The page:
And, not least, IBM is building the new generation of its products based on Eclipse RCP!

The Universal Managed Client for SOA, called Lotus Expeditor. A platform for building enterprise applications and enterprise mashups that bring the power of SOA towards the desktop and devices

The new Lotus Notes 8 client, which brings the possibility of building Composite Applications centered around the collaboration tools

Lotus Sametime, which provides a new frontier for Unified Collaboration and Communication

Sun may not be ready. But the world is not waiting in order to make Java evolving! And Java is bigger than a trade symbol.

The Ministry of Truth

Thanks to TonyBlog, and his article How difficult is to be the fastest growing internet company in the world, I discovered a long but very interesting video on Google’s dominance.
I share the video here also for the ones who want to see it from here.

I was hit by several things:

  1. the “Ministry of Truth” thing that happens at the end of the video
  2. the reference to the media monopoly situation that is happening in some parts of Europe (Italy, for instance) and that is scaring lot of people
  3. the fact that the VPs that are interviewed do not show concern about the power they have in their hands.
    They consider that power just from a technology point of view and they came out with statements that look like the following ones (I do not quote exact words…)

    • if we were able to do what we did, everybody can do also.
    • Why would we do something evil?
    • the possibility of beinbg evil is inside every job…

No, I think that we need to come to some action before it is too late. Internet Search is too important to be left in the hands of a private monopoly: Internet Search should be property of no one. The temptation would be too big.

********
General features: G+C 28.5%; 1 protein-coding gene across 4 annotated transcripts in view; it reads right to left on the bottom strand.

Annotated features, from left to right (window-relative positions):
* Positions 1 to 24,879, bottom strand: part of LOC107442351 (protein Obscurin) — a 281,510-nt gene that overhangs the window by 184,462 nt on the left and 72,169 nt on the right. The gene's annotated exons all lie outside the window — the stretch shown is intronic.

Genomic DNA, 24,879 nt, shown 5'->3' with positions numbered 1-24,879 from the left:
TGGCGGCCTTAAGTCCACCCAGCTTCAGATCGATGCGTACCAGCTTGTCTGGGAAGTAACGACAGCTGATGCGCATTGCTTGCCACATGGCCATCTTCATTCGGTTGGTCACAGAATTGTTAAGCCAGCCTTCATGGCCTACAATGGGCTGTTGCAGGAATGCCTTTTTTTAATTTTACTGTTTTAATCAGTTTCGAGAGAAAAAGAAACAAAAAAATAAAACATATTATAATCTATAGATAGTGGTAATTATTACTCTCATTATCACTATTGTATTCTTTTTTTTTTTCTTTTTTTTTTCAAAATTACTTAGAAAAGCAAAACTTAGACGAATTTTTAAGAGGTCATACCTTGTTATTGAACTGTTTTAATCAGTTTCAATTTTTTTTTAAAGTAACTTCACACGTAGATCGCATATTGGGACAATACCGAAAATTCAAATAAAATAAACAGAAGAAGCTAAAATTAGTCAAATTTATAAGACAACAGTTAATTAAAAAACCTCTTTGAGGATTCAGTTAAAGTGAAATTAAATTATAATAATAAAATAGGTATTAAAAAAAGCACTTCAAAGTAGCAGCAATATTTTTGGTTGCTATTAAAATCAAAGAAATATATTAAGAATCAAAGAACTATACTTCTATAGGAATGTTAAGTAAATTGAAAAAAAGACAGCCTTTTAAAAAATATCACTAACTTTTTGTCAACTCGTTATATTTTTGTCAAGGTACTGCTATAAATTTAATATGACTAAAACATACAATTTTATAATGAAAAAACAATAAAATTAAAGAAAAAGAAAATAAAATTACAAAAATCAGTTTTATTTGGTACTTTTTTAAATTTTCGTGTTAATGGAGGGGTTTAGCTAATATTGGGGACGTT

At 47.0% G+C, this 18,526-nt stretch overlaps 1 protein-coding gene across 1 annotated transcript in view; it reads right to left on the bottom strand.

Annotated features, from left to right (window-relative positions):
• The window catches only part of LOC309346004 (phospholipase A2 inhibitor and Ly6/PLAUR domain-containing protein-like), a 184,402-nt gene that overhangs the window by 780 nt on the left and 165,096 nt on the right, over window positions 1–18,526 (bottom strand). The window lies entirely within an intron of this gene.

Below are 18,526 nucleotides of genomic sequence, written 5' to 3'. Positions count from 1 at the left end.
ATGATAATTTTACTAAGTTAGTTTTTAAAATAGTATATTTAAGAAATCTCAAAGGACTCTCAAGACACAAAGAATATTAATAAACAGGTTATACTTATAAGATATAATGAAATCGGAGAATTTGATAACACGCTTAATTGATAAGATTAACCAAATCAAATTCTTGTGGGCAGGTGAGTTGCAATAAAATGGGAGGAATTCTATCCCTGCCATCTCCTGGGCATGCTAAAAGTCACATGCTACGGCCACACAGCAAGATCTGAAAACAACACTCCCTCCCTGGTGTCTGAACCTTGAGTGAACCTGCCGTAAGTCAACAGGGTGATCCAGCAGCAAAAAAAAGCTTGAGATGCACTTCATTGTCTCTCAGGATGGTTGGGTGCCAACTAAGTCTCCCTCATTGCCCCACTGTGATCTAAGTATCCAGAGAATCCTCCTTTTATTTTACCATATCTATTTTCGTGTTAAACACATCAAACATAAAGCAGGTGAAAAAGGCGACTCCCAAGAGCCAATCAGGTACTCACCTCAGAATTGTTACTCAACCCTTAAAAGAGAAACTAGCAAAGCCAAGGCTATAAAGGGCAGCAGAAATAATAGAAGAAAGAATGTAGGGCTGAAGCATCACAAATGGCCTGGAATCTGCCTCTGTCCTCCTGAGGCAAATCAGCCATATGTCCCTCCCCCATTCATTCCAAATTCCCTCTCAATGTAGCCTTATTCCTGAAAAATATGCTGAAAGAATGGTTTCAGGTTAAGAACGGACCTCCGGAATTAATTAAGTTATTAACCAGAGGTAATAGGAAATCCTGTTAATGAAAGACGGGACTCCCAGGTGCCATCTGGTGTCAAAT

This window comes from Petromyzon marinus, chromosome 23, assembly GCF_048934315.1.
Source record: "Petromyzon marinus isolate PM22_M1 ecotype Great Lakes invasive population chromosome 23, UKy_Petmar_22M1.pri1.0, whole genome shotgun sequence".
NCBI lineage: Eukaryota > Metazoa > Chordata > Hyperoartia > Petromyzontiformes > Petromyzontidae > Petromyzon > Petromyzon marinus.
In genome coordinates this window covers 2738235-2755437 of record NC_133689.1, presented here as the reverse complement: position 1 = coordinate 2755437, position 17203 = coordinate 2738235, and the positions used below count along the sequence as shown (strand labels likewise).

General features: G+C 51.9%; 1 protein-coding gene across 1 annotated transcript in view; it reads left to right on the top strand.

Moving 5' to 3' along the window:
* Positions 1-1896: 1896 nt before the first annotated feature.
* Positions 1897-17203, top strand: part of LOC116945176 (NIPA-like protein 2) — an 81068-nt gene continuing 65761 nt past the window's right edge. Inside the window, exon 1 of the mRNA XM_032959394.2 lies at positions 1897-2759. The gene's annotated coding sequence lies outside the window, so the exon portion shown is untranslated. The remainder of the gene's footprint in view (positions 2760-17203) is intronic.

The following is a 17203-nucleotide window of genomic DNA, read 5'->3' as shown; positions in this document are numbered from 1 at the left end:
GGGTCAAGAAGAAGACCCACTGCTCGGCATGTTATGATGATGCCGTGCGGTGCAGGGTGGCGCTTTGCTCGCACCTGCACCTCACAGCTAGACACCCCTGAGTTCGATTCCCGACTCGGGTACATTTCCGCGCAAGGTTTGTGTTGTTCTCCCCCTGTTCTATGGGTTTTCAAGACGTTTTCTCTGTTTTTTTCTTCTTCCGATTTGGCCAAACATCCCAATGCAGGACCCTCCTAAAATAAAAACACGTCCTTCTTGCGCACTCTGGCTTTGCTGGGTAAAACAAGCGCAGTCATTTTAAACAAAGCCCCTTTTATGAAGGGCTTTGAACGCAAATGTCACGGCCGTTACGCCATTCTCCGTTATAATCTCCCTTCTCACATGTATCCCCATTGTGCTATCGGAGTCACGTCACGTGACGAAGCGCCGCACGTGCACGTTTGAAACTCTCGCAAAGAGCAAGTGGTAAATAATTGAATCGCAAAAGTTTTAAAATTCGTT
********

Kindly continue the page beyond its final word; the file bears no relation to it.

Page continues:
BEA wants more money. And Sun ?

Few years ago, when I left Sun, I thought that the medium term scenario would involve some “fusion” between Oracle (Applications + database), BEA (middleware) and Sun (hardware).
In this way, the new entity would be able to compete against IBM and against MSFT (well MSFT+Dell or MSFT+HP, according to the situations).

I am reading these days that BEA just refused a friendly buyout offer from Oracle because the proposed price was seen as undervaluating BEA (I have issues understanding which evidence would support this statement… but this is not the point)! So, BEA is asking Oracle to make a better economical offer.  There is not opposition to Oracle’s initiative.

And this seems logical to me.
The scenario is simplifying.

So,  would next step really be Sun ?

Trading Java ?

I could not believe it when I read Jonathan Schwartz‘s (Sun CEO and President) recent post about changing the trade name for Sun Microsystems from SUNW to JAVA.
I hear that most of the comments are hostile to this. Some of them loose even time in going in the semantic of associating the slowness of Java to a rapidly declining company.
There is some summary of the most interesting entries in Sam Ruby‘s blog.

What I think of this story it is that it is just another example of abusing of addiction (see my post on gBrowser here).

  • If Java is what Java proponents always say “an open technology”, how could it become the identifier of a private company?
    This is a great mistake in my opinions. It will benefit the ones who oppose Java, such as Microsoft…
  • this move shows no respect for all the companies (and individuals) that built the success of Java.
    Java did not become widely used for anything that Sun did. Sun’s Java products are trailing everywhere and their marketshare is far from being predominant.
    The success of Java was built by the IBM and Oracle and BEA and Open Source….
  • Given this, I fear (or hope) that this move could lead to a diaspora on Java, where at this point everybody will feel free to abandon the Logo and to perfect (wow…) the platform according to its own customer needs.

So, it is very sad to see someone counting on the popularity and addiction on something … to steal the attention of the community and impose himself as the gatekeeper (or keymaster… both of them were no so nice characters in Ghostbusters, right?).

Having a pony-tail does not equate to have all the rights!